But overall, I think we spend a lot more of our resources and research trying to improve recruitment and the pipeline. But we know from the data that it’s actually retention that’s the issue. We’re bringing them in but we’re losing them.

It seems that some of the schools that have been the subject of turnaround efforts are the schools that are the most likely to have the kind of teaching environment you describe as problematic. So do efforts to improve schools actually lead to these kinds of working conditions?
There is some new research being formed around the issue that, with all of our effort to improve low-performing schools, these are schools that often happen to have teachers of color. These are the schools that are being hit the hardest with accountability policies. We don’t know this from research yet, but this may be a driving factor in the underrepresentation of teachers of color, who are leaving at a higher rate.

On the one hand we say we want diversity, we need to support schools that support teachers of color, but we’ve turned a blind eye to the push-out of teachers of color who didn’t want to leave.

The case in New Orleans [where teachers in most of the city’s public schools were laid off in the wake of a state takeover of schools after Hurricane Katrina] is a symbolic case of, here we are restructuring schools in a particular way that’s disenfranchised a particular group of teachers at the same time we’re saying we want diversity in teaching.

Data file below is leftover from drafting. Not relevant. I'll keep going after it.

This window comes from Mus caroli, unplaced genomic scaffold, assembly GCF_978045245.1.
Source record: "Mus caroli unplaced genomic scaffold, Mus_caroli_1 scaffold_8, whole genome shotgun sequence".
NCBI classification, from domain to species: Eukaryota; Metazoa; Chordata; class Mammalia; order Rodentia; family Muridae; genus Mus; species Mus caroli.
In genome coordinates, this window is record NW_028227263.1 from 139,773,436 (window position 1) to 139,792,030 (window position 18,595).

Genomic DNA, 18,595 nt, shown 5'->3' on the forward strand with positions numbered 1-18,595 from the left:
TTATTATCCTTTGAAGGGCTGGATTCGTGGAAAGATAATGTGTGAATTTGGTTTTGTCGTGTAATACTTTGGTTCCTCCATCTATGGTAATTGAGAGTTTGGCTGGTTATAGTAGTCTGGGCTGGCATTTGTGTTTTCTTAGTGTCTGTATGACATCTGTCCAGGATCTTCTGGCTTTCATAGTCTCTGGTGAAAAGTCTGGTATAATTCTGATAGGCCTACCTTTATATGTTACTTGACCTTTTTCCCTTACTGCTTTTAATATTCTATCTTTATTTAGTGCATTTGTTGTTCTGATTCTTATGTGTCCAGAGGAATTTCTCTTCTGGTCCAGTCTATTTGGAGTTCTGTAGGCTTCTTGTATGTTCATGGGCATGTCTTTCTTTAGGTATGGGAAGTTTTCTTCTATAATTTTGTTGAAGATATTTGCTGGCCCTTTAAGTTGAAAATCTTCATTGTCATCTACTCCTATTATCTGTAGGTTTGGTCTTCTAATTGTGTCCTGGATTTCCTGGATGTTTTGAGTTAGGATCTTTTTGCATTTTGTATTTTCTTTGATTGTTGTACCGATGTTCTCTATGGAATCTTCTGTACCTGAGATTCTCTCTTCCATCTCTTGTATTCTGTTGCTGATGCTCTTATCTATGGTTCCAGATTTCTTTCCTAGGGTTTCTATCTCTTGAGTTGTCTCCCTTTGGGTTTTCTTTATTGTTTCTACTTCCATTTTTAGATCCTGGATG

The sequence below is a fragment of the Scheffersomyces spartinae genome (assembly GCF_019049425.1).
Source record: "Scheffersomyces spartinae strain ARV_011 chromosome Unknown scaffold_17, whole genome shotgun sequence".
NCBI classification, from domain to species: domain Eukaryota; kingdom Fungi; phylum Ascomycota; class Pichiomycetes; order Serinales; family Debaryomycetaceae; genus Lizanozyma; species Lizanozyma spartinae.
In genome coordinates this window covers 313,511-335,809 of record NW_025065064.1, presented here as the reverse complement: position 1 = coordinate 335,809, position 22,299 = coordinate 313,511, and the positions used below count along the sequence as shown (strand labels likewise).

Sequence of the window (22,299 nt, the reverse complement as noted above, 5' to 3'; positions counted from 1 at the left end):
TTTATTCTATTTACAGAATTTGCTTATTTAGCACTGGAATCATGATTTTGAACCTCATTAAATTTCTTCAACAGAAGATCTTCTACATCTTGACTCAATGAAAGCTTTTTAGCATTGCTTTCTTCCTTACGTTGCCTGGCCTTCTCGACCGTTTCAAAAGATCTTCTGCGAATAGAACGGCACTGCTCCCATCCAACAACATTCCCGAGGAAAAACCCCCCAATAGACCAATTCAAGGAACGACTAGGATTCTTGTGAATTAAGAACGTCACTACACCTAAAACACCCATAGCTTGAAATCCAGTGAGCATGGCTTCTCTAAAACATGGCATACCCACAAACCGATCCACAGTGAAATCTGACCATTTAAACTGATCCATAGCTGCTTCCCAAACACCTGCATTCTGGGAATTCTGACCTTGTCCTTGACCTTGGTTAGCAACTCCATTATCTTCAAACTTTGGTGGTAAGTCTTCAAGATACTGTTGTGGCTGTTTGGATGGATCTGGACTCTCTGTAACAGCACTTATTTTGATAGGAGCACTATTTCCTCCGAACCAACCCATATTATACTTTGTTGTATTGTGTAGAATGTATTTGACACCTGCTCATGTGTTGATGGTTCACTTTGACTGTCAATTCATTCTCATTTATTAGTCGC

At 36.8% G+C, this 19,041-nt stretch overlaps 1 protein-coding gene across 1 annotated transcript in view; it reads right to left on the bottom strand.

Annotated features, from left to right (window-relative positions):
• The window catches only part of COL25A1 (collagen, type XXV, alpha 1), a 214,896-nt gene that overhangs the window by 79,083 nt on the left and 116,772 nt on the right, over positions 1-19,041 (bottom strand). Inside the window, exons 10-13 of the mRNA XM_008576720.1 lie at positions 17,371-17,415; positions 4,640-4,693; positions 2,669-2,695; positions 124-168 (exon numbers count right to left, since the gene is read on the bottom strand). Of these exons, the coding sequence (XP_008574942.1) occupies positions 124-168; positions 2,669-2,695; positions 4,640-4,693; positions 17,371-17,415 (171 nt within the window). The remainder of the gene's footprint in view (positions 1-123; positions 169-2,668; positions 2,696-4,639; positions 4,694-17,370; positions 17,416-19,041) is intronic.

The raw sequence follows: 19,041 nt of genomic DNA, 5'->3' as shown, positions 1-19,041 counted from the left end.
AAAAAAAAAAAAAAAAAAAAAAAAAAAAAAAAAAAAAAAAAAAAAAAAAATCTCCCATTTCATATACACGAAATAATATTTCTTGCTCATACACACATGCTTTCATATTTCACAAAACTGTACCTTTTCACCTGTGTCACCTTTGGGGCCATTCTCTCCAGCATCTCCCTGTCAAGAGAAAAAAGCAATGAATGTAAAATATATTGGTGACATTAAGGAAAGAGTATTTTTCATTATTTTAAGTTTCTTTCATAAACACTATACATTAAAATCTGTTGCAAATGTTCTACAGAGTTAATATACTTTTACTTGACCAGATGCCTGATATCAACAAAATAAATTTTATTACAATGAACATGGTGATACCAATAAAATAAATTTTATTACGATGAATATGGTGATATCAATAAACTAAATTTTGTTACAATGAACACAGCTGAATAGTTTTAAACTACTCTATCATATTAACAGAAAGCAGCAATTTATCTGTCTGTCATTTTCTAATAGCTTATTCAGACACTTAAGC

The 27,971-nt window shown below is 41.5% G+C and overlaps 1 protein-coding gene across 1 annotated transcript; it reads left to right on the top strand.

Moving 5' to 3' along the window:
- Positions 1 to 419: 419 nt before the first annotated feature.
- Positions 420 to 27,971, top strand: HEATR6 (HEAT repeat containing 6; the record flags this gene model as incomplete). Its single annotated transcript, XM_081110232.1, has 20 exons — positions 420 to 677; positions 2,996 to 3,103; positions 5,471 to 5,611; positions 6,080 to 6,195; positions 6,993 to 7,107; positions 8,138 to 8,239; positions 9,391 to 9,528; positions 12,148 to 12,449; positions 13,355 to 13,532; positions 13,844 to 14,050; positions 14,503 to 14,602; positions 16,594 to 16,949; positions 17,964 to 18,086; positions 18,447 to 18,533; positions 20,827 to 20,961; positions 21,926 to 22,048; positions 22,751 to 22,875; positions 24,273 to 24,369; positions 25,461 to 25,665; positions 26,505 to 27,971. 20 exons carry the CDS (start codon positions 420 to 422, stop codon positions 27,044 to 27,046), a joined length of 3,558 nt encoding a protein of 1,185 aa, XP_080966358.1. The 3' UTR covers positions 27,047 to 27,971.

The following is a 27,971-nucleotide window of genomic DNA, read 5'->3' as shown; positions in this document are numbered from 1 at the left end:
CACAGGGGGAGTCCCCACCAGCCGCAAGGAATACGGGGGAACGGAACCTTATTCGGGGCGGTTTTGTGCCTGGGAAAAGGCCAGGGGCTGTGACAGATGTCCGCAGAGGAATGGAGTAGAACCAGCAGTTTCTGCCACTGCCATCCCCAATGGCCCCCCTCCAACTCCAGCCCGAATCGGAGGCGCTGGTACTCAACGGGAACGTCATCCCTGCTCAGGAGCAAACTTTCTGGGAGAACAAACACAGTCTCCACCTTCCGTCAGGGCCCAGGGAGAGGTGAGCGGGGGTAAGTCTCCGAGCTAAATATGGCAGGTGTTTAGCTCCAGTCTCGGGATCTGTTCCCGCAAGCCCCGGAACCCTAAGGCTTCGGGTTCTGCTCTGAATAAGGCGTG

I think some would push back and say, well, yes, they were teachers of color, but were they doing a good job?

The ethics around evaluating teachers and defining teacher quality gets complicated with issues with race when we look at the actual teachers who are losing jobs and who’s gaining jobs.

The standard of what’s considered a failing school can shift. There are issues around how we evaluate schools that isn’t quite clear.

Also, in some places, novice teachers who don’t have a credential yet are sometimes getting hired in places where they’re not defined as highly qualified. That’s happening at the same time we’re pushing out as highly qualified teachers.

Are there efforts to improve the situation that you’d point to?
NYU adopted scholarships for teachers of color to attend education graduate schools schools. The Woodrow Wilson Foundation also has a fellowship.

I think that where we are, though, is that we’ve identified that retention is the issue, and the next step forward is research to determine what has a better outcome in terms of retention.